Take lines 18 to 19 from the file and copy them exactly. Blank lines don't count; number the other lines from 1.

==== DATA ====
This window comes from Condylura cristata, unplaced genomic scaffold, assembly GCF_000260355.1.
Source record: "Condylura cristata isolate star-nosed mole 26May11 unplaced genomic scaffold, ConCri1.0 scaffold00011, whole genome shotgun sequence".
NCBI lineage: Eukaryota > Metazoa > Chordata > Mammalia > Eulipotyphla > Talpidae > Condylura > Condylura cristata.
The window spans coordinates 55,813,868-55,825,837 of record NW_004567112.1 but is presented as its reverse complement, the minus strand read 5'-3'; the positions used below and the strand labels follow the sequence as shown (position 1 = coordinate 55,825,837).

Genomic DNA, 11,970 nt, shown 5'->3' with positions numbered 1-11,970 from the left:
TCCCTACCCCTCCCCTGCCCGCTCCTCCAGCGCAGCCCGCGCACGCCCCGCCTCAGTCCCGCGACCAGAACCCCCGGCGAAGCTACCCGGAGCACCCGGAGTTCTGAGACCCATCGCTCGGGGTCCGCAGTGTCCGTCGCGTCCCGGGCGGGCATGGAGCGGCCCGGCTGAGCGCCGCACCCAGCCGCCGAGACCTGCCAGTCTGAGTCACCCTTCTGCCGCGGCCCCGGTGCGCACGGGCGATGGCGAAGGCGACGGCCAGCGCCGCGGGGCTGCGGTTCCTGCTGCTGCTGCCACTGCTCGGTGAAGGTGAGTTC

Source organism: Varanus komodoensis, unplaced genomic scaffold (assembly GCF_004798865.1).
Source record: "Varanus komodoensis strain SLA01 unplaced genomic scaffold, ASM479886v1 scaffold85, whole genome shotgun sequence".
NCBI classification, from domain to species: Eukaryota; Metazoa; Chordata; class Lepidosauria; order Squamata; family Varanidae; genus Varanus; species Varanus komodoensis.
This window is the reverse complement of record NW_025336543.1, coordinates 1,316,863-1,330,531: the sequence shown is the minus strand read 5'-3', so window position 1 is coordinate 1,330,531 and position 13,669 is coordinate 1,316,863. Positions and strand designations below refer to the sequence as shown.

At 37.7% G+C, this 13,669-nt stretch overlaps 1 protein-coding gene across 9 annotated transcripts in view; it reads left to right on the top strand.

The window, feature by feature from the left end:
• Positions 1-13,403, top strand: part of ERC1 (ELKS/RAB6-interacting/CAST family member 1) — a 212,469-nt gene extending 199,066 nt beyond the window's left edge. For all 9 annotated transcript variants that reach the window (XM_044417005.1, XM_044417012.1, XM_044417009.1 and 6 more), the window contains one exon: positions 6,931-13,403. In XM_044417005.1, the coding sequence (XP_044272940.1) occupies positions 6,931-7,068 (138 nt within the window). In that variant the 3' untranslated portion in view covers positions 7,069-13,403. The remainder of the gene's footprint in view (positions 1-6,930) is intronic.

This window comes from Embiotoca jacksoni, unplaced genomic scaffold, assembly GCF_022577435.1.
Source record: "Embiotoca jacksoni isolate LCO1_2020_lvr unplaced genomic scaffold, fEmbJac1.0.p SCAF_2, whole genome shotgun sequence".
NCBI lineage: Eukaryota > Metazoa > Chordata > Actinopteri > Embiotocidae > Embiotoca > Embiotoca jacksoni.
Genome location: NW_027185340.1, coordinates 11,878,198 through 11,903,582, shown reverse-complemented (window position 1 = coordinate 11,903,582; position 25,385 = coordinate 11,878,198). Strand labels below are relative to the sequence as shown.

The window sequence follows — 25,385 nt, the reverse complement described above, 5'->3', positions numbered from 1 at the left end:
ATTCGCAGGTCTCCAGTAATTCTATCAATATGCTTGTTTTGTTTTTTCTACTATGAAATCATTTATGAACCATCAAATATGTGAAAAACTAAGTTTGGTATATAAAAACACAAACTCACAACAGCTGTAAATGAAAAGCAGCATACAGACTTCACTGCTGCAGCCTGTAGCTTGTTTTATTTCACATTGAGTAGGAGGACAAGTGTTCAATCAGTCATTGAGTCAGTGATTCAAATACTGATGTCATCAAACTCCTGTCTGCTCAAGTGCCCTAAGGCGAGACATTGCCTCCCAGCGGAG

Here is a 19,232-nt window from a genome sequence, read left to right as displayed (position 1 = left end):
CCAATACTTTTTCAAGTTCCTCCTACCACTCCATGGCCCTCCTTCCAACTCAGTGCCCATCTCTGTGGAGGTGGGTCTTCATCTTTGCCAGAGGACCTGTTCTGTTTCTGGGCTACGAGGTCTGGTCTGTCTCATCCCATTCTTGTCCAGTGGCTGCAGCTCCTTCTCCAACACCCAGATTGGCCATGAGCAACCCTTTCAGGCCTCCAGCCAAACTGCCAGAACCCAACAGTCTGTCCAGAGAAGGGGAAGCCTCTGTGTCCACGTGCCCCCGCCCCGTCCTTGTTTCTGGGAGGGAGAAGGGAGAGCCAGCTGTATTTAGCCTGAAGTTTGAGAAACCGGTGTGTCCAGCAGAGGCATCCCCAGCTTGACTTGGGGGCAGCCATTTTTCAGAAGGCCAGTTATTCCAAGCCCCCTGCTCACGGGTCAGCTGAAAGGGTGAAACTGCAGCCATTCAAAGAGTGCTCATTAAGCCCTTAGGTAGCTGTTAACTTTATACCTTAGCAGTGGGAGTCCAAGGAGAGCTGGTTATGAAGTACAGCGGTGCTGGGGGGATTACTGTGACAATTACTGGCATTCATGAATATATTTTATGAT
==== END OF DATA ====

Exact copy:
The window sequence follows — 25,385 nt, the reverse complement described above, 5'->3', positions numbered from 1 at the left end:
ATTCGCAGGTCTCCAGTAATTCTATCAATATGCTTGTTTTGTTTTTTCTACTATGAAATCATTTATGAACCATCAAATATGTGAAAAACTAAGTTTGGTATATAAAAACACAAACTCACAACAGCTGTAAATGAAAAGCAGCATACAGACTTCACTGCTGCAGCCTGTAGCTTGTTTTATTTCACATTGAGTAGGAGGACAAGTGTTCAATCAGTCATTGAGTCAGTGATTCAAATACTGATGTCATCAAACTCCTGTCTGCTCAAGTGCCCTAAGGCGAGACATTGCCTCCCAGCGGAG